Improvement in functional recovery with administration of Cerebrolysin after experimental closed head injury

Laboratory investigation

Yanlu Zhang M.S., M.D. 1 , Michael Chopp Ph.D. 2 , 3 , Yuling Meng Ph.D. 1 , Zheng Gang Zhang M.D., Ph.D. 2 , Edith Doppler Ph.D. 4 , Asim Mahmood M.D. 1 and Ye Xiong M.D., Ph.D. 1
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  • 1 Departments of Neurosurgery and
  • 2 Neurology, Henry Ford Hospital, Detroit;
  • 3 Department of Physics, Oakland University, Rochester, Michigan; and
  • 4 Clinical Research and Pharmacology, EVER Neuro Pharma GmbH, Unterach, Austria
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Object

Cerebrolysin is a unique peptide preparation that mimics the action of neurotrophic factors. This study was designed to investigate the effects of acute treatment of experimental closed head injury (CHI) in rats with Cerebrolysin on neurological function.

Methods

Adult male Wistar rats (n = 60) were subjected to impact acceleration–induced CHI. Closed head injured rats received intraperitoneal injection of saline (n = 30) or Cerebrolysin (2.5 ml/kg, n = 30) starting 1 hour postinjury and administered once daily until they were killed (2 or 14 days after CHI). To evaluate functional outcome, the modified neurological severity score (mNSS), foot fault, adhesive removal, and Morris water maze (MWM) tests were performed. Animals were killed on Day 14 (n = 20) after injury, and their brains were removed and processed for measurement of neuronal cells, axonal damage, apoptosis, and neuroblasts. The remaining rats (n = 40) were killed 2 days postinjury to evaluate cerebral microvascular patency by fluorescein isothiocyanate (FITC)–dextran perfusion (n = 16) and to measure the expression of vascular endothelial growth factor (VEGF) and matrix metalloproteinase–9 (MMP-9) by using real-time reverse transcriptase-polymerase chain reaction (RT-PCR, n = 8) and by immunohistochemical analysis (n = 16).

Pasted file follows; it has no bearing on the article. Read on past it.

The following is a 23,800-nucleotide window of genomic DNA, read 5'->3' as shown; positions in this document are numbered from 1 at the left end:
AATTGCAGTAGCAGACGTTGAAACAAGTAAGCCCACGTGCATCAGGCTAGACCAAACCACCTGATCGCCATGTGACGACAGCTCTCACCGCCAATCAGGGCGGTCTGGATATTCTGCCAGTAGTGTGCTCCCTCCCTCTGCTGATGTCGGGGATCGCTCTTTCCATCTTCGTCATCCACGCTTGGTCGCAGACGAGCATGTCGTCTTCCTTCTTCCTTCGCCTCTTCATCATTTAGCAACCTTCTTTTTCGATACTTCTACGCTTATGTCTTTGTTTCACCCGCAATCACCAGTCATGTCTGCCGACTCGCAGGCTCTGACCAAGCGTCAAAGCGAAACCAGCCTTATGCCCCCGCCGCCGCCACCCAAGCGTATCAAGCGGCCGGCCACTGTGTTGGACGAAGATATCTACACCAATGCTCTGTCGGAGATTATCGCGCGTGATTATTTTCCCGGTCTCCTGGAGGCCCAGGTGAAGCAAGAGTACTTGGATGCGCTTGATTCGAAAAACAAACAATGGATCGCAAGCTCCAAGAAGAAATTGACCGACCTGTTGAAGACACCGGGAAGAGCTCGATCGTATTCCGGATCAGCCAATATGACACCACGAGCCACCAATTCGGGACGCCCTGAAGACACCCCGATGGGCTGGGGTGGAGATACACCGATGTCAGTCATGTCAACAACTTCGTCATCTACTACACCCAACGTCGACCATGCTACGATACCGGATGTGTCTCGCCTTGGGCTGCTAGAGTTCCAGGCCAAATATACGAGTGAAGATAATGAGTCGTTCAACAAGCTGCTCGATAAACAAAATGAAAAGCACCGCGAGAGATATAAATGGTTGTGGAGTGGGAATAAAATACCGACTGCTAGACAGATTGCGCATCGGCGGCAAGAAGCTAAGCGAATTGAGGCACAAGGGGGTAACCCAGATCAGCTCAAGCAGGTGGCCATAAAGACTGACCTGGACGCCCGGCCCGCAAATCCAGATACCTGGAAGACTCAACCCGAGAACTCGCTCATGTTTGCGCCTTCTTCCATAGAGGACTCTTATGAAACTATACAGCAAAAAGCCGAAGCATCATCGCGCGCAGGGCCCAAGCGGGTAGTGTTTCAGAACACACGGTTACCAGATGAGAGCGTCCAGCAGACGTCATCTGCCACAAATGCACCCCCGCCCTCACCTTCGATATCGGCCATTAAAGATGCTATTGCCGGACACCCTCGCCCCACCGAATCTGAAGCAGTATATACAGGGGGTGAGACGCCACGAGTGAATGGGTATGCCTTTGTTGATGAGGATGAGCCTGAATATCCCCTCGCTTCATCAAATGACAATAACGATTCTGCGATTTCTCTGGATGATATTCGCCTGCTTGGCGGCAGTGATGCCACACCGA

Results

At 14 days post-CHI, the Cerebrolysin treatment group exhibited significant improvements in functional outcomes (the adhesive removal, mNSS, foot-fault, and MWM tests), and significantly more neurons and neuroblasts were present in the dentate gyrus (DG) (p < 0.05) compared with the saline-treated group (p < 0.05). At 2 days post-CHI, the Cerebrolysin group exhibited a significantly higher percentage of phosphorylated neurofilament H (pNF-H)–positive staining area in the striatum (p < 0.05), a significant increase in the percentage of FITC-dextran perfused vessels in the brain cortex (p < 0.05), a significant increase in the number of VEGF-positive cells (p < 0.05), and a significant reduction in the MMP-9 staining area (p < 0.05) compared with the saline-treated group. There was no significant difference in mRNA levels of MMP-9 and VEGF in the hippocampus and cortex 48 hours postinjury between Cerebrolysin- and saline-treated rats that sustained CHI.

Conclusions

Acute Cerebrolysin treatment improves functional recovery in rats after CHI. Cerebrolysin is neuroprotective for CHI (increased neurons in the dentate gyrus and the CA3 regions of the hippocampus and increased neuroblasts in the dentate gyrus) and may preserve axonal integrity in the striatum (significantly increased percentage of pNF-H–positive tissue in the striatum). Reduction of MMP-9 and elevation of VEGF likely contribute to enhancement of vascular patency and integrity as well as neuronal survival induced by Cerebrolysin. These promising results suggest that Cerebrolysin may be a useful treatment in improving the recovery of patients with CHI.

Abbreviations used in this paper:Ang1 = angiopoietin 1; BBB = blood-brain barrier; BDNF = brain-derived neurotrophic factor; CHI = closed head injury; CTNF = ciliary neurotrophic factor; DG = dentate gyrus; FITC = fluorescein isothiocyanate; GDNF = glial cell–derived neurotrophic factor; IGF = insulin-like growth factor; miRNA = microRNA; MMP-9 = matrix metalloproteinase–9; mNSS = modified Neurological Severity Score; MWM = Morris water maze; pNF-H = phosphorylated neurofilament H; RT-PCR = reverse transcriptase-polymerase chain reaction; SGZ = subgranular zone; TBI = traumatic brain injury; TUNEL = terminal deoxynucleotidyl transferase–mediated deoxyuridine triphosphate nick-end labeling; VEGF = vascular endothelial growth factor.

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Contributor Notes

Address correspondence to: Ye Xiong, M.D., Ph.D., Department of Neurosurgery, Henry Ford Health System, E&R Building, Room #3096, 2799 West Grand Boulevard, Detroit, Michigan 48202. email: yxiong1@hfhs.org.

Please include this information when citing this paper: published online April 12, 2013; DOI: 10.3171/2013.3.JNS122061.

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